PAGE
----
The January ruling from a unanimous Supreme Court was unusual unto itself. The opinion written by Justice Scalia was terse and caustic — showing the court’s irritation at having to remind judges and lawyers that there is a basic rule of law that says that the court may not “interpret” a statute that is unambiguous. This statute is clear as it could be. So even if a Judge doesn’t like it or doesn’t believe it should be the law, or doesn’t like the result, the Judge has no choice but to follow the rule of law set forth in TILA, in Reg Z and in the Supreme Court decision issued in January. The only way this can change is if Congress passes a new law.

The key to your rescission strategy is going to be the answer to this question: under what circumstances is the effective date of the rescission delayed or contingent? The answer is none. That answer follows from the fact that the rescission IS effective on the date of mailing BY OPERATION OF LAW. So the issue has already been decided by Congress, the Federal Reserve (reg Z) and the US Supreme Court. Like any order or act that is effective by operation of law, rescission may be vacated — but not ignored. And like other orders or actions that are effective by operation of law, there are limits on the ability to sue for temporary or permanent injunction.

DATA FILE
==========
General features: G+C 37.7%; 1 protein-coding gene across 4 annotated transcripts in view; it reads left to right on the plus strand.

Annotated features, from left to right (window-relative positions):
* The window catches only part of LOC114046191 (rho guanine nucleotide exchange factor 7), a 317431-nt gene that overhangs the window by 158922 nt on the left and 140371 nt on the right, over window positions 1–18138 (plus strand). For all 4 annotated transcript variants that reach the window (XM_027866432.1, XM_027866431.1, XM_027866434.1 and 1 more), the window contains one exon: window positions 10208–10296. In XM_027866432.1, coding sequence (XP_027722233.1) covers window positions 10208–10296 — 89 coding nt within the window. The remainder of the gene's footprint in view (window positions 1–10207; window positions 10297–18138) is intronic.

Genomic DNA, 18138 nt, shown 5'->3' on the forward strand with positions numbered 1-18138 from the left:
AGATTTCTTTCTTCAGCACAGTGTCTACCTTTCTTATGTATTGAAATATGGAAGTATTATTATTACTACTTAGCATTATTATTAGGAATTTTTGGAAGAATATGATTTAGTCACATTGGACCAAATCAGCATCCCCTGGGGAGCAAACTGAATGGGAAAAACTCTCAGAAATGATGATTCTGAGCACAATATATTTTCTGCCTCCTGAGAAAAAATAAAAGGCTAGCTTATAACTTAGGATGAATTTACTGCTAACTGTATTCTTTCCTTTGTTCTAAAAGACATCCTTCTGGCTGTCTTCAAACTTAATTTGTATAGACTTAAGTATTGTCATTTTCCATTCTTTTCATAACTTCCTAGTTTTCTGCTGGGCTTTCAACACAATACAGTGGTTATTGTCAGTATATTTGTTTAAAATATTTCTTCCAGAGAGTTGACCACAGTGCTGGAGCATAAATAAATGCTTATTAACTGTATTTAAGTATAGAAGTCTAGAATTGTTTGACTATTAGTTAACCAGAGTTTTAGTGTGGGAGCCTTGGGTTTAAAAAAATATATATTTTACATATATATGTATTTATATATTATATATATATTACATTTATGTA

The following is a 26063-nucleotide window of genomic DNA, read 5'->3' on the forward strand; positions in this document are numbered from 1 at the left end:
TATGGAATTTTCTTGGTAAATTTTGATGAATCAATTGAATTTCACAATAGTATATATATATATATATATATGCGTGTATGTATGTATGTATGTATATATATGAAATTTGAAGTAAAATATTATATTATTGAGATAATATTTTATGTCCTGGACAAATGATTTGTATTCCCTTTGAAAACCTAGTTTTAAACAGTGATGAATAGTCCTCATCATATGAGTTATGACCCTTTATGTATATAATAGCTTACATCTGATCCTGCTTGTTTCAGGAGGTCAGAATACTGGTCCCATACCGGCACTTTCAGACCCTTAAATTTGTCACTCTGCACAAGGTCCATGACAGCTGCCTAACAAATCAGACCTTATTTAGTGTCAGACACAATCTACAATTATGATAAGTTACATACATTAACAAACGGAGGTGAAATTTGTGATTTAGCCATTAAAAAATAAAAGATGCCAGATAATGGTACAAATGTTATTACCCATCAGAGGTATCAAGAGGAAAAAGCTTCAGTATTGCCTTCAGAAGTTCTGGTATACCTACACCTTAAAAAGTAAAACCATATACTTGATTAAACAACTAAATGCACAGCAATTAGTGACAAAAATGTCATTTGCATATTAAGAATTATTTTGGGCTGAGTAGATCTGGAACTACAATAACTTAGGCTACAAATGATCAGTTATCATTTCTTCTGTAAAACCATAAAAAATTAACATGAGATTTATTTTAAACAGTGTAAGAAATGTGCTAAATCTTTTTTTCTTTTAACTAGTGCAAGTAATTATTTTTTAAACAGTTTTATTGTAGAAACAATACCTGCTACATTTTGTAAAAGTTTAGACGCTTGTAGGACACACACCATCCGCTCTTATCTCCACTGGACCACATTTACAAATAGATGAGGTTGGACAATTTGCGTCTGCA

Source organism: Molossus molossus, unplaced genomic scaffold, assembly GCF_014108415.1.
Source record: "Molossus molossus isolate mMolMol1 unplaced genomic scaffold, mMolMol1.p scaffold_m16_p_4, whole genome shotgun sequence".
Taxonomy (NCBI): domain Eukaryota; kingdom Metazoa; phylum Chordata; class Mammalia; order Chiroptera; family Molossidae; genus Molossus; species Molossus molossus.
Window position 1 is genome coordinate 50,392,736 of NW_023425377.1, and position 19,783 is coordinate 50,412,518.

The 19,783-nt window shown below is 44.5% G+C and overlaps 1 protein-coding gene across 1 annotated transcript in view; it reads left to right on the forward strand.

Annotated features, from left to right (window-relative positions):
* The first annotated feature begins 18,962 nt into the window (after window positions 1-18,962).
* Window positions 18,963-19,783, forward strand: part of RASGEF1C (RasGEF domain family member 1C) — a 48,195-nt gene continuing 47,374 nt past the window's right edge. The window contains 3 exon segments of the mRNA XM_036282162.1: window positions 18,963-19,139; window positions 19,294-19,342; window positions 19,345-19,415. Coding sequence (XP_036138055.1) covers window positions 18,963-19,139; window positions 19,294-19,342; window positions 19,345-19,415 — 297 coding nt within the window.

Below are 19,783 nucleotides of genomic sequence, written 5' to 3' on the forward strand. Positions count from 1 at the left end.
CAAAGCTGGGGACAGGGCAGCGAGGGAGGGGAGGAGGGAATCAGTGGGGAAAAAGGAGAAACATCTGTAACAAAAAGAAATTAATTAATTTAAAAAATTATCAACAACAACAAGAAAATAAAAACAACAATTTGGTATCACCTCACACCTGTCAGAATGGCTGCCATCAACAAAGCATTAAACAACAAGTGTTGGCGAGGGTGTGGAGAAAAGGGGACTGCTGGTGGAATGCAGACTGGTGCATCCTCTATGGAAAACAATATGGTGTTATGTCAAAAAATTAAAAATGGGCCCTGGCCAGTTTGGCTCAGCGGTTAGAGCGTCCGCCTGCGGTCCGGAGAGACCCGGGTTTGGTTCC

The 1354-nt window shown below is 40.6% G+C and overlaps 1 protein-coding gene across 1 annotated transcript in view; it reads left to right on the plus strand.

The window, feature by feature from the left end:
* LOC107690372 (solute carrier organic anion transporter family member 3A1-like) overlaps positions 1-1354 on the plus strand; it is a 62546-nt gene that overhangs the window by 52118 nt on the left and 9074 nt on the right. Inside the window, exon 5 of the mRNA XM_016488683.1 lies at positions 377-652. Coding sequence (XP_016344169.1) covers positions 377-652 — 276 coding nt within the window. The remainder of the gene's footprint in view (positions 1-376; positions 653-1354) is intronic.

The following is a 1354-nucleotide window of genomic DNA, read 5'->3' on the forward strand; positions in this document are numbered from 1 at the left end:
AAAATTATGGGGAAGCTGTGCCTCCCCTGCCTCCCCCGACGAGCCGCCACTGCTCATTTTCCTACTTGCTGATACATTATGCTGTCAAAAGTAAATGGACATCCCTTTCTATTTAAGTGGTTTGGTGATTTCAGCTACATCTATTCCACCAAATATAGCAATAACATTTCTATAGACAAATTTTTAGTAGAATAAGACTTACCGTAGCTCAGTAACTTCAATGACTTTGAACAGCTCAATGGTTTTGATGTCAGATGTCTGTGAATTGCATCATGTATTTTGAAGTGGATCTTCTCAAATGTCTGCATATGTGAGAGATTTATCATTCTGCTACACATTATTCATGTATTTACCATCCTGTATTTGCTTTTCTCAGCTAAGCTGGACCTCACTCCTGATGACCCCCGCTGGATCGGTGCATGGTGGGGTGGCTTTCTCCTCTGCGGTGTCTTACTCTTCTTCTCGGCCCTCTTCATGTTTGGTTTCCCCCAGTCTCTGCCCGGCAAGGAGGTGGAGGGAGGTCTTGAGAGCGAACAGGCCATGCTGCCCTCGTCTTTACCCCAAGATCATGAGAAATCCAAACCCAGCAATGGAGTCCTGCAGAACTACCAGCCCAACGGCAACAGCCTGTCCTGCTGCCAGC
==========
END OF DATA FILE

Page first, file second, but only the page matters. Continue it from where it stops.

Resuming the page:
And THE bank or alleged servicer writing a letter to YOU saying that you have no right to rescind means nothing except that they received the notice — just like when you write a letter to them asking them to please not foreclose because you have in fact made all your payments. The banks and servicers ignore those letters and get foreclosure judgments and sale of the property no matter how many letters you write. If you don’t challenge them IN COURT it means nothing.

Once the 20 days has expired you need to consider whether to hire counsel to prosecute the enforcement of the rescission. Those allegations consist of reference to the note and mortgage, the fact that you did rescind the transaction and that the loan contract is canceled and then the fact that the creditors are in default of their obligations under TILA. The upside is that it should result in cancelling the foreclosure case because the mortgage and note will then be void by operation of law. The Court lacks jurisdiction to enter a judgment of foreclosure on a mortgage that is void at the time the court hears the case. The downside is that if you win the enforcement action it is going to result, if they comply, in them sending the canceled note, filing the satisfaction of mortgage and giving you the money that was paid. But THEN the creditor may, for the first time, demand payment on the old loan. [see our rescission package on further details and strategies on this]